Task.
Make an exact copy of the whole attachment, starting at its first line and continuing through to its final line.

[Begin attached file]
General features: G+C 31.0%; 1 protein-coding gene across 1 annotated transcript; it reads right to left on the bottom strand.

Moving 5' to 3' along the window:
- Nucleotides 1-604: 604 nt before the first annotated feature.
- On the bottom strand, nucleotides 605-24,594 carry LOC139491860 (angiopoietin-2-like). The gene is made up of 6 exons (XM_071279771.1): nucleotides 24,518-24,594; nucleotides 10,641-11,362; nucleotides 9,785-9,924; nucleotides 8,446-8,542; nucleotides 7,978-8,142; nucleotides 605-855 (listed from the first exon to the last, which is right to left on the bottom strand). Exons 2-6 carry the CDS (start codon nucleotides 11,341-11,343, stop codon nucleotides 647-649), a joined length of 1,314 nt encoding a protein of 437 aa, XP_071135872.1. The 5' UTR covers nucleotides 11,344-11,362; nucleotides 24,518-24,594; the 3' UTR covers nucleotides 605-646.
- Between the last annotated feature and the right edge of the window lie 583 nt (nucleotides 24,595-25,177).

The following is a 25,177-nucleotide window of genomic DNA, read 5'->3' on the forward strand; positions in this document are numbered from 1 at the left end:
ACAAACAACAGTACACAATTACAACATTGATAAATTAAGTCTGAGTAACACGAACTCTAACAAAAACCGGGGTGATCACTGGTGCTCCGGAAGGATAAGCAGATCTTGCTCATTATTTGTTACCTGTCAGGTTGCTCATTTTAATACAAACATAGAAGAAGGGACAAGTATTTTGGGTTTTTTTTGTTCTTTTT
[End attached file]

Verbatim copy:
General features: G+C 31.0%; 1 protein-coding gene across 1 annotated transcript; it reads right to left on the bottom strand.

Moving 5' to 3' along the window:
- Nucleotides 1-604: 604 nt before the first annotated feature.
- On the bottom strand, nucleotides 605-24,594 carry LOC139491860 (angiopoietin-2-like). The gene is made up of 6 exons (XM_071279771.1): nucleotides 24,518-24,594; nucleotides 10,641-11,362; nucleotides 9,785-9,924; nucleotides 8,446-8,542; nucleotides 7,978-8,142; nucleotides 605-855 (listed from the first exon to the last, which is right to left on the bottom strand). Exons 2-6 carry the CDS (start codon nucleotides 11,341-11,343, stop codon nucleotides 647-649), a joined length of 1,314 nt encoding a protein of 437 aa, XP_071135872.1. The 5' UTR covers nucleotides 11,344-11,362; nucleotides 24,518-24,594; the 3' UTR covers nucleotides 605-646.
- Between the last annotated feature and the right edge of the window lie 583 nt (nucleotides 24,595-25,177).

The following is a 25,177-nucleotide window of genomic DNA, read 5'->3' on the forward strand; positions in this document are numbered from 1 at the left end:
ACAAACAACAGTACACAATTACAACATTGATAAATTAAGTCTGAGTAACACGAACTCTAACAAAAACCGGGGTGATCACTGGTGCTCCGGAAGGATAAGCAGATCTTGCTCATTATTTGTTACCTGTCAGGTTGCTCATTTTAATACAAACATAGAAGAAGGGACAAGTATTTTGGGTTTTTTTTGTTCTTTTT